History of Hatch Show Print

It started, naturally enough, with the Hatch family. William Hatch ran a print shop in Prescott, Wisconsin, where his two sons, Charles and Herbert, grew up learning the craft of letterpress printing. In 1875, William Hatch moved his family to Nashville where, four years later, Charles and Herbert founded CR and HH Hatch.

From their very first print job—a handbill announcing the appearance of Rev. Henry Ward Beecher (brother of Harriet Beecher Stowe)—the Hatch brothers got the look right. Here was the simplicity, the effortless balance between type size and style, typeset full-justification—left to right and top to bottom. Here, too, was Southern culture and entertainment, and the beginnings of American history.

The shop flourished, creating posters that covered the sides of buildings and barns in cities and towns throughout the country, creating excitement that sold the shows. Two fonts of extra-large wood type, forty inches and eight inches tall, were cut in the shop to fulfill the needs of producing billboard-size advertisements. Whether it was a circus, minstrel show, vaudeville act, or a carnival, if you wanted to fill seats, an advertisement from Hatch Show Print got the job done.


WATCH: HISTORY OF HATCH SHOW PRINT PANEL DISCUSSION (2017)


The golden age of Hatch Show Print was from the mid-1920s through the 1950s. During this time, as Charles's son William took over the business until his death in 1952, Hatch Show Print captured the magic of country music. William turned his talent as a master woodblock carver to "chiseling and gouging" (as someone once put it) some of the most indelible images of country music performers ever created. To further secure the historic link, the shop's home from 1925 to 1992 was directly behind the Ryman Auditorium, where in addition to creating posters for country artists, the shop captured the glory of the great African-American jazz and blues entertainers of the day, with posters for artists such as Cab Calloway, Bessie Smith, Duke Ellington, and Louis Armstrong.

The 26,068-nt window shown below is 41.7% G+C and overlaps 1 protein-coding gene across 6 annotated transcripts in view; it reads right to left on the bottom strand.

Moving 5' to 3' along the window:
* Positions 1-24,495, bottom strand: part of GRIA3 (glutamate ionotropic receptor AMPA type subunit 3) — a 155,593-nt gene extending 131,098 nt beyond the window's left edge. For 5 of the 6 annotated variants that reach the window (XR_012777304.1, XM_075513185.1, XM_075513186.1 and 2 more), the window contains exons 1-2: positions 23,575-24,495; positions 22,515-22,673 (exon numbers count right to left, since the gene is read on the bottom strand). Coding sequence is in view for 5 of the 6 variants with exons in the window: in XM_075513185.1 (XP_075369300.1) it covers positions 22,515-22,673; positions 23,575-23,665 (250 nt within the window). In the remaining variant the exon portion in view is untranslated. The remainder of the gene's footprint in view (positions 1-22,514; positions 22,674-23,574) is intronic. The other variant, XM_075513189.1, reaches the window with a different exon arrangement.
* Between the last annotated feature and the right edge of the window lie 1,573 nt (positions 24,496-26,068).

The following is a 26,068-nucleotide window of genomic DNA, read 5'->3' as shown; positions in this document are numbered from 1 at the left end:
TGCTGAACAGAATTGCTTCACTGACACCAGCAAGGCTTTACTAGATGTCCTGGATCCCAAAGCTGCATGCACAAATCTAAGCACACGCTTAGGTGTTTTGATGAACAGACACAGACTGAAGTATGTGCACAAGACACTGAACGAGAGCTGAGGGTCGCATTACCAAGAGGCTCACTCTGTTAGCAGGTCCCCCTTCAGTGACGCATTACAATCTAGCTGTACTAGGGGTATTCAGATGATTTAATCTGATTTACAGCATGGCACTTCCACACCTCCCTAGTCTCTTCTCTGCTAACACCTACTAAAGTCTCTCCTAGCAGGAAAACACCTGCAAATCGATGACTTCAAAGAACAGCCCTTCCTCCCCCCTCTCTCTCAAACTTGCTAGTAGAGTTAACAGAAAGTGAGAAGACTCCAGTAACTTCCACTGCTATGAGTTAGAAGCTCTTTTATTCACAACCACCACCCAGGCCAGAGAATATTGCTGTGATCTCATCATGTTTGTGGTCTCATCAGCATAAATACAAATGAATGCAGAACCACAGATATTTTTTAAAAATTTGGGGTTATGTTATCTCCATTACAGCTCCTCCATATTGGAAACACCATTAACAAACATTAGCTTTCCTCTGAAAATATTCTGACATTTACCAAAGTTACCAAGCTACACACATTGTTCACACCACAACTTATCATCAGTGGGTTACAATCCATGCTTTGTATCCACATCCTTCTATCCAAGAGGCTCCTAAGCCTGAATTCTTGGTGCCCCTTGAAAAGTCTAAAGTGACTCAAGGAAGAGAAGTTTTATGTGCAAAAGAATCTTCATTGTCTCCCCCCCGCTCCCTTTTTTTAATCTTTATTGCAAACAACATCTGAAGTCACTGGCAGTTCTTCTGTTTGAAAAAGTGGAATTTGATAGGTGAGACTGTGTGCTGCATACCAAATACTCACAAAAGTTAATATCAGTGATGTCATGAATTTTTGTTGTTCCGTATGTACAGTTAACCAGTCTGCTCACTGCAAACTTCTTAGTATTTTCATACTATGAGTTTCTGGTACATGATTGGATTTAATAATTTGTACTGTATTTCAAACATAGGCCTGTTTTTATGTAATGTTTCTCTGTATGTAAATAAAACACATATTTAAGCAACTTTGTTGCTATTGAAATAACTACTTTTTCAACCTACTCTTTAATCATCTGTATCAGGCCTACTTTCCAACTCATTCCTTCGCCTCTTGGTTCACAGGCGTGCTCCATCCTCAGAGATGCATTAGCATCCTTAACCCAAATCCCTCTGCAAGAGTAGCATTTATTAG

Just as eye-catching, "bread and butter" posters filled in the blanks during this time. There were small runs for filling stations, laundries, grocery stores, and movie theaters. This flexibility and openness to all work helped the shop survive the comparatively lean years that followed the death of William Hatch.

While some letterpress printmakers found it hard to compete with faster offset printmaking, country music and other "old faithfuls" continued purchasing posters from Hatch Show Print, as did newer forms of entertainment, such as all-star wrestling and rock & roll.

Shop ownership changed hands several times during following years. Bill Denny (fittingly enough, son of Grand Ole Opry General Manager Jim Denny), Gaylord Entertainment, and others all played roles in keeping the doors open. Gaylord was directly responsible for the generous donation of Hatch Show Print to the Country Music Hall of Fame and Museum in 1992.

From 1992 through 2013, Hatch Show Print could be found on lower Broadway. During this time, as downtown Nashville underwent a revitalization of the city’s center, the shop experienced a transformation of its own, shifting gears to keep up with a renewed demand for posters from artists and venues from around the world. The staff has always been committed to the future, combining twenty-first century sensibilities with eighteenth century technology, designing 500-600 posters annually, as well making artwork for diverse projects such as an art book on photography, food packaging for a UK-based entrepreneur, and lending the shop’s typography to a United States postage stamp design. Additionally, and in some cases in a response to the proliferation of digital design, the shop created artwork for ad agencies and creative directors who desired the look and texture Hatch Show Print.

Eventually, the space on Broadway didn’t afford the room that the shop needed. Fortunately, the Country Music Hall of Fame and Museum embarked on an expansion project that included a new home for Hatch Show Print, at 224 5th Avenue South, in four different spaces designed and built to suit the demands and mission of the icon of design, letterpress printing, and history.

Today, over 100,000 annual visitors to 5th Avenue experience some aspect of the shop, whether it’s to watch the designer-printers in action or participate in more involved activities somewhere inside the shop. Hatch Show Print looks forward to carrying on the 19th century traditions and practices of the letterpress poster shop it was founded on three generations ago.